Monday, July 16, 2018

The Simple Life, Part Two

(If you haven’t read it already, check out my minimalist philosophy in this entry.)

So you wanna organize your house/office/car/life? I’m no expert; I’m just a woman who really enjoys organizing things, and have gathered a few ideas along the way. Here are the basic principles I use to make my organizing decisions!

You seriously, really, truly don’t need that much stuff
The simplest way to organize your stuff is to get rid of most of it. Go through your stuff and get rid of the excess. The Marie Kondo method to get rid of stuff is to hold the thing you own in your hand and ask, “Does this spark joy?” and to throw it out if the answer is no. Which is actually a pretty decent system in some ways. I tend to use this criteria:

- Does it have sentimental value?
- Have I used it in the past year?
- If I have not used it in the past year, 
do I have a specific and timely plan to use it?

That last one is a little tricky—sometimes our “projects” build up, so you’ve got to be harshly realistic with yourself here. If you save these projects and don’t do them within a year, it might be time to get rid of them.

If you’re feeling overwhelmed about deciding which things you should keep and which you shouldn’t, a good first step is to get rid of duplicates. You don’t need more than one first aid kit, backpack, broom, etc. Depending on your laundry situation, you probably don’t need more than about 2 weeks worth of socks and underwear. Unless you entertain a lot, you probably only need 3 cups/plates/bowls/etc per family member in your home.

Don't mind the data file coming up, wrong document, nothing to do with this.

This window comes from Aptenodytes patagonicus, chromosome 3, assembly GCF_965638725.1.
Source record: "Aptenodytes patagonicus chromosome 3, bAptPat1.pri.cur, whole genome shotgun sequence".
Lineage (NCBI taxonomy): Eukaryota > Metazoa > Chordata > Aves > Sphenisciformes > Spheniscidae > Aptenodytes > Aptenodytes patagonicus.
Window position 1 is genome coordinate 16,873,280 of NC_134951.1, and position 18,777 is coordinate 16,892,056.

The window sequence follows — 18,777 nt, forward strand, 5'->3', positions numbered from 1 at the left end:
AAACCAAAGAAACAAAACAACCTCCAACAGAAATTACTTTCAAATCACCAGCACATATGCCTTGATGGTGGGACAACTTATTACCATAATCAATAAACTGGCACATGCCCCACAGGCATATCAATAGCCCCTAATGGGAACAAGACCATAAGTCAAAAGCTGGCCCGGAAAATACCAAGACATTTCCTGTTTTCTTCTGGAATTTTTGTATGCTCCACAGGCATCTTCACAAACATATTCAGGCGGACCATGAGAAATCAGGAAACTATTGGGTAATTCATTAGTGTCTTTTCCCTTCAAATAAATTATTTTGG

A few years ago, I started doing occasional “purges” of our (now my) household. Every six months or so, I’d go through the apartment and fill a few garbage bags and boxes with things to get rid of. And every single time I did, I’d think, “Okay, that’s it. That’s the last time I can do this. I absolutely need everything I have left.” And then a few months later, I’d do another purge and find dozens of things I didn’t actually absolutely need. It may take some trial and error to figure out what you do and don’t need. But I highly recommend purges.

Don’t bring home useless clutter
I don’t know about the rest of the world, but Americans have a weird obsession with “swag.” We take home goodie bags and gifts and end up with a lot of plastic stuff we don’t have any need for. So if you’re at a conference or meeting or party, and they offer you a tote full of promotional items, you can either politely decline, or take it home and then donate it/get rid of it.

And as a reminder: Don't buy and bring something home just because it's a really good deal. If you don't have any need for 20 mason jars, don't buy them just because they're 10 cents each. Even though it's tempting. ONLY buy and bring things home if you have a specific and immediate plan for them.

Keep similar items together
Not only does this make things easier to find, but it also just makes sense. Put all of your board games on the same shelf, or in the same area. Same with tools, craft supplies, electronics, etc.

Everything has a place
And I mean everything. Your keys. Your purse. Your shoes. Your batteries. Your spare change. Because if your belongings don’t have a place, where are you going to put them when you want to tidy up the clutter?

Think about your routine
This will help you decide where to put things. When you come home from work or errands, what do you do with your stuff? Do you throw it on the couch? Leave it by the door? Consider a small entry way table, or a crate by the door. In the morning, when you get dressed, do you coordinate your shoes with your outfits and check out the look in the mirror in your room? Then keep your shoes in your room. But if you tend to just throw them on as you leave, maybe keeping them in the entry area makes more sense.

Appearances matter